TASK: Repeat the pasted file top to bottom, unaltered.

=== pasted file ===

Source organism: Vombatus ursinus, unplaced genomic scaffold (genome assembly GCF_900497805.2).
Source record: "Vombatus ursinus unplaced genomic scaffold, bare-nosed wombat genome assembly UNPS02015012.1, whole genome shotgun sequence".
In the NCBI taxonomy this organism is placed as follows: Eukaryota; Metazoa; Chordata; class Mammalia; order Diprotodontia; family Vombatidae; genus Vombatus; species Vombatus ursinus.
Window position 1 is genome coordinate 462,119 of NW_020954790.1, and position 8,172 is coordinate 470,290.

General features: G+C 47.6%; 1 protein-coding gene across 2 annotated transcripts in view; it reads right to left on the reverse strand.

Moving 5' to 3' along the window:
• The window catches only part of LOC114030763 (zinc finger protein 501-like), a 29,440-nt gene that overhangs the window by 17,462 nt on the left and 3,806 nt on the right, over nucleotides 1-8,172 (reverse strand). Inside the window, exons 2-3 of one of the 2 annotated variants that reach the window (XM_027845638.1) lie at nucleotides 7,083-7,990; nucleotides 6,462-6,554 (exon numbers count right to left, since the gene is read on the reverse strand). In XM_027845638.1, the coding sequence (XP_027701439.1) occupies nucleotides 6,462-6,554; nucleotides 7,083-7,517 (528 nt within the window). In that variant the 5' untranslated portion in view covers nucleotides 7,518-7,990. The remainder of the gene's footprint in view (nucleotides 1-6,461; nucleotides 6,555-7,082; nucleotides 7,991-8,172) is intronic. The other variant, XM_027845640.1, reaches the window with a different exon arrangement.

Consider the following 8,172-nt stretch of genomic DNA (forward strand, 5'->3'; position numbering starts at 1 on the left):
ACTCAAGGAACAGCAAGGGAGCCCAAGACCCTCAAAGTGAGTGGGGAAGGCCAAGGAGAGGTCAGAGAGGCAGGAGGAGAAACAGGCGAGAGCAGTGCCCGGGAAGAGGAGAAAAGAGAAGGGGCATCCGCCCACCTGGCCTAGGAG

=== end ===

Source organism: Vombatus ursinus, unplaced genomic scaffold (genome assembly GCF_900497805.2).
Source record: "Vombatus ursinus unplaced genomic scaffold, bare-nosed wombat genome assembly UNPS02015012.1, whole genome shotgun sequence".
In the NCBI taxonomy this organism is placed as follows: Eukaryota; Metazoa; Chordata; class Mammalia; order Diprotodontia; family Vombatidae; genus Vombatus; species Vombatus ursinus.
Window position 1 is genome coordinate 462,119 of NW_020954790.1, and position 8,172 is coordinate 470,290.

General features: G+C 47.6%; 1 protein-coding gene across 2 annotated transcripts in view; it reads right to left on the reverse strand.

Moving 5' to 3' along the window:
• The window catches only part of LOC114030763 (zinc finger protein 501-like), a 29,440-nt gene that overhangs the window by 17,462 nt on the left and 3,806 nt on the right, over nucleotides 1-8,172 (reverse strand). Inside the window, exons 2-3 of one of the 2 annotated variants that reach the window (XM_027845638.1) lie at nucleotides 7,083-7,990; nucleotides 6,462-6,554 (exon numbers count right to left, since the gene is read on the reverse strand). In XM_027845638.1, the coding sequence (XP_027701439.1) occupies nucleotides 6,462-6,554; nucleotides 7,083-7,517 (528 nt within the window). In that variant the 5' untranslated portion in view covers nucleotides 7,518-7,990. The remainder of the gene's footprint in view (nucleotides 1-6,461; nucleotides 6,555-7,082; nucleotides 7,991-8,172) is intronic. The other variant, XM_027845640.1, reaches the window with a different exon arrangement.

Consider the following 8,172-nt stretch of genomic DNA (forward strand, 5'->3'; position numbering starts at 1 on the left):
ACTCAAGGAACAGCAAGGGAGCCCAAGACCCTCAAAGTGAGTGGGGAAGGCCAAGGAGAGGTCAGAGAGGCAGGAGGAGAAACAGGCGAGAGCAGTGCCCGGGAAGAGGAGAAAAGAGAAGGGGCATCCGCCCACCTGGCCTAGGAG